Right honourable, I have received the honour of your lordship’s letter, wherein you are pleased to inquire concerning Mr. Locke’s being a student of this house, of which I have this account to render: that he being, as your lordship is truly informed, a person who was much trusted by the late earl of Shaftsbury, and who is suspected to be ill affected to the government, I have for divers years had an eye upon him; but so close has his guard been on himself, that after several strict inquiries, I may confidently affirm, there is not any man in the college, however familiar with him, who had heard him speak a word either against or so much as concerning the government; and although very frequently, both in public and private, discourses have been purposely introduced to the disparagement of his master, the earl of Shaftesbury, his party and designs; he could never be provoked to take any notice, or discover in word or look the least concern. So that I believe there is not a man in the world soc much master of taciturnity and passion. He has here a physician’s place, which frees him from the exercise of the college, and the obligation which others have to residence in it, and he is now abroad for want of health; but notwithstanding this, I have summoned him to return home, which is done with this prospect, that if he comes back, he will be liable to expulsion for contumacy; and if he does, he will be answerable to the law for that which he shall be found to have done amiss. It being probably that, though he may have been thus cautious here where he knew himself suspected, he has laid himself more open at London, where a general liberty of speaking was used, and where the execrable designs against his majesty and government were managed and pursued. If he don’t return by the first of January, which is the time limited to him, I shall be enabled of course to proceed against him to expulsion. But if this method seems not effectual or speedy enough, and his majesty, our founder and visitor, shall please to command his immediate remove, upon the receipt thereof, directed to the dean and chapter, it shall accordingly be executed, by your lordship’s…”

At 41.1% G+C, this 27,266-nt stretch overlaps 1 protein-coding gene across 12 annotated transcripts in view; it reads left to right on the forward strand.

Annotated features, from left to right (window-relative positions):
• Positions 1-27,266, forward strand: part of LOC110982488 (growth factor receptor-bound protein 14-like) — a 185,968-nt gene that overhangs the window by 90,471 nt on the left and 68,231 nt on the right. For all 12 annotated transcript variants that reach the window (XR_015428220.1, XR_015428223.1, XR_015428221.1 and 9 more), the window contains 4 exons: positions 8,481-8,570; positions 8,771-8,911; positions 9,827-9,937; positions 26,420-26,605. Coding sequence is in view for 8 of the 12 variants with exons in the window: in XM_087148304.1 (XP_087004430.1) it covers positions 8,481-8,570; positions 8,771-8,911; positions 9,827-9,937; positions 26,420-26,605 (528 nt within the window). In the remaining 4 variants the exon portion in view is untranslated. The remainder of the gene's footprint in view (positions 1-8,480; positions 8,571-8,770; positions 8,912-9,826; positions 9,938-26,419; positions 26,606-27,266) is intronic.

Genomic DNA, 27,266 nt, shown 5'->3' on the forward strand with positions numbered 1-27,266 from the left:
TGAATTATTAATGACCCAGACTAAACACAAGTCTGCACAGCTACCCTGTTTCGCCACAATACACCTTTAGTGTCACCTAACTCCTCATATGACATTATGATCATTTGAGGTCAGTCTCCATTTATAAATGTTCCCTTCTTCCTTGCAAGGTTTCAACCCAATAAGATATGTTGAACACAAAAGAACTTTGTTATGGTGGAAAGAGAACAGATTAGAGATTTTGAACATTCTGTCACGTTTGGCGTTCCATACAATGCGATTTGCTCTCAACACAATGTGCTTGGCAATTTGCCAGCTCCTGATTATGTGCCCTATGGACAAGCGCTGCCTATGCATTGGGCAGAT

[Second letter from Sunderland to the bishop of Oxon]
“My lord, having communicated your lordship’s of the 9th to his majesty, he has thought fit to direct me to send you the inclosed concerning his commands for the immediate expulsion of Mr. Locke.”
[The inclosed warrant, addressed to the dean, Nov. 12]
“Whereas we have received information of the factious and disloyal behaviour of Locke, one of the students of that our college; we have thought fit hereby to signify our will and pleasure to you, that you forthwith remove him from his student’s place, and deprive him of all rights and advantages thereunto belonging, for which this shall be your warrant. And so we bit you heartily farewell. Given at our court of Whitehall, the 11th day of Nov. 1684. By his majesty’s command, Sunderland.”
[Bishop to Sunderland, Nov. 16]
“Right honourable, I hold myself bound to signify to your lordship, that his majesty’s command for the expulsion of Mr. Locke from this college is fully executed.”
[Sunderland to bishop of Oxon]
“I have your lordship’s of the 16th, and have acquainted his majesty therewith, who is well satisfied with the college’s ready obedience to his commands for the expulsion of Mr. Locke.”
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- 1Richard Ashcraft, Revolutionary Politics & Locke’s Two Treatises of Government, (Princeton University Press, 1986), 401-405.